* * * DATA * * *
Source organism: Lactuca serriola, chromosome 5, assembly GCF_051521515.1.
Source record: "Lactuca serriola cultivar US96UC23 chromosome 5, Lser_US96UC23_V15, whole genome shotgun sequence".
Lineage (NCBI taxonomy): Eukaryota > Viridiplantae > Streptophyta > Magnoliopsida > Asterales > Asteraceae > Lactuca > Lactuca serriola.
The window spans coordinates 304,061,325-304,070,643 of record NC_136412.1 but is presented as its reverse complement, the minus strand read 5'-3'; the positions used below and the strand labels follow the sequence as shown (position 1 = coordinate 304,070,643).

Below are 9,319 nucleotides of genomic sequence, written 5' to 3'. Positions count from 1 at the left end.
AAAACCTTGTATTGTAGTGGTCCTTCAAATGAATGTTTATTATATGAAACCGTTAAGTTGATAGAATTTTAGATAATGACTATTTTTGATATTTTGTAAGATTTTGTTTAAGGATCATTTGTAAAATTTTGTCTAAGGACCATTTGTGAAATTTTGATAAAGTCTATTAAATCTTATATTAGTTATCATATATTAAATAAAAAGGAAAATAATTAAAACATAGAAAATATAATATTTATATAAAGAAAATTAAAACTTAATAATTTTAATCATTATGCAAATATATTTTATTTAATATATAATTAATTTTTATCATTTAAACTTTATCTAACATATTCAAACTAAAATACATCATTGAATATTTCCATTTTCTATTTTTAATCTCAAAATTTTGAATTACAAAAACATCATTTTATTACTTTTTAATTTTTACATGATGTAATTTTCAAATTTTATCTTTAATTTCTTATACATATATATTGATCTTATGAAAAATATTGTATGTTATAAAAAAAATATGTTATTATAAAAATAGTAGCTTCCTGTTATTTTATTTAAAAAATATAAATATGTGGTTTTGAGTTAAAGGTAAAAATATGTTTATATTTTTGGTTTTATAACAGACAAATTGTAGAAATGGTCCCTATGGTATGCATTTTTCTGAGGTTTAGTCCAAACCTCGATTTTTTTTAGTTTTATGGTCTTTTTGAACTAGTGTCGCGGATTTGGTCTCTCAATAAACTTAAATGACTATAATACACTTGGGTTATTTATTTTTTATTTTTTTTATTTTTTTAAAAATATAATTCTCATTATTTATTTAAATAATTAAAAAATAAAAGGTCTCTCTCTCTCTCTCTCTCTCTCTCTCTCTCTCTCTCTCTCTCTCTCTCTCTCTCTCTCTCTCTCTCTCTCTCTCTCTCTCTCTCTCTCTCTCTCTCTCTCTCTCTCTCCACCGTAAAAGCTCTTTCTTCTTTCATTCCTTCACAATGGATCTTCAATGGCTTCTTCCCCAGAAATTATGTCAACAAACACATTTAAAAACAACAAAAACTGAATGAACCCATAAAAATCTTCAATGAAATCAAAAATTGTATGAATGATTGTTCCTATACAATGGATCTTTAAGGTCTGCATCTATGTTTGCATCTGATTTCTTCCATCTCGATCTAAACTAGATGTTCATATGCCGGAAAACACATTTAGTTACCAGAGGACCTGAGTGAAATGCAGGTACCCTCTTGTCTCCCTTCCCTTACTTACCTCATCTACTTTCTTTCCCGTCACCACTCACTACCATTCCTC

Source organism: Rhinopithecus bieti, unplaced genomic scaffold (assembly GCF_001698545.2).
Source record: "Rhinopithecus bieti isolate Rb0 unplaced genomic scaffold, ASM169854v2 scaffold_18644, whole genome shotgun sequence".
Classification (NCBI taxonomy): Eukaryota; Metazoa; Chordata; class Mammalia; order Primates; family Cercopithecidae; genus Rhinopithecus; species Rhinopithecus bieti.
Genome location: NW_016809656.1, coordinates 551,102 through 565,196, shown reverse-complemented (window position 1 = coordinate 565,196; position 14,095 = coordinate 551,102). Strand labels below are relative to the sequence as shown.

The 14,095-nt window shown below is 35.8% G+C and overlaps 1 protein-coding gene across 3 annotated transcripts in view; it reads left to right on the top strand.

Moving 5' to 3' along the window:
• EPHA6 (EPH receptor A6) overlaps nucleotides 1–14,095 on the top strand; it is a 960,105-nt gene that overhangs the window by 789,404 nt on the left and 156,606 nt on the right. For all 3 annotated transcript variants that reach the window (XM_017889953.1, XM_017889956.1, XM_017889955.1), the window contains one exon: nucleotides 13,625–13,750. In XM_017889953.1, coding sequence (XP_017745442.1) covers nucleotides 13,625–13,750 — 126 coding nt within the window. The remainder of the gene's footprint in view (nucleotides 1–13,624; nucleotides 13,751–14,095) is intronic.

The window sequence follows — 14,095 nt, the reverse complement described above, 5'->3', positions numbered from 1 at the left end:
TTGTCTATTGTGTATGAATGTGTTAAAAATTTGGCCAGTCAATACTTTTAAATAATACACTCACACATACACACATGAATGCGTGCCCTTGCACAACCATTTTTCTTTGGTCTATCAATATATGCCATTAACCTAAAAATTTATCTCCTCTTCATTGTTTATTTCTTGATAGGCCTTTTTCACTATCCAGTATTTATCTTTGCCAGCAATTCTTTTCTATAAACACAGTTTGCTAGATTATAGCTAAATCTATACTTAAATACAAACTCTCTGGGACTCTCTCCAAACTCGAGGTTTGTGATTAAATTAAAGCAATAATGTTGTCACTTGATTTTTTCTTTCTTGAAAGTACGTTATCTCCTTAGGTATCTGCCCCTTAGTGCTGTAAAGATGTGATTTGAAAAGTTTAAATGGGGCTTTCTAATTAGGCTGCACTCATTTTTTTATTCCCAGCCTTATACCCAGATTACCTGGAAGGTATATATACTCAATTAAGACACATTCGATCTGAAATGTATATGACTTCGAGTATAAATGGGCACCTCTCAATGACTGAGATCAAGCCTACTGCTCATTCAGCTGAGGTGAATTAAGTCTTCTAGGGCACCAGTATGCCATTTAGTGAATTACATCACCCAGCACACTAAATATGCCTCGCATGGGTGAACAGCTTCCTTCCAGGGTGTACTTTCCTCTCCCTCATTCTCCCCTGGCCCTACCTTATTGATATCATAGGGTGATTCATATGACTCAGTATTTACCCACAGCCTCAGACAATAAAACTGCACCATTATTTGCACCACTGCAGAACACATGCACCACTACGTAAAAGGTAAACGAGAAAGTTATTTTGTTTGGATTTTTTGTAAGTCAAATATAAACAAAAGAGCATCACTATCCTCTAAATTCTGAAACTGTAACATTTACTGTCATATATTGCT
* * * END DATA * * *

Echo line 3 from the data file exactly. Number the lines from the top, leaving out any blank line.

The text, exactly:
Lineage (NCBI taxonomy): Eukaryota > Viridiplantae > Streptophyta > Magnoliopsida > Asterales > Asteraceae > Lactuca > Lactuca serriola.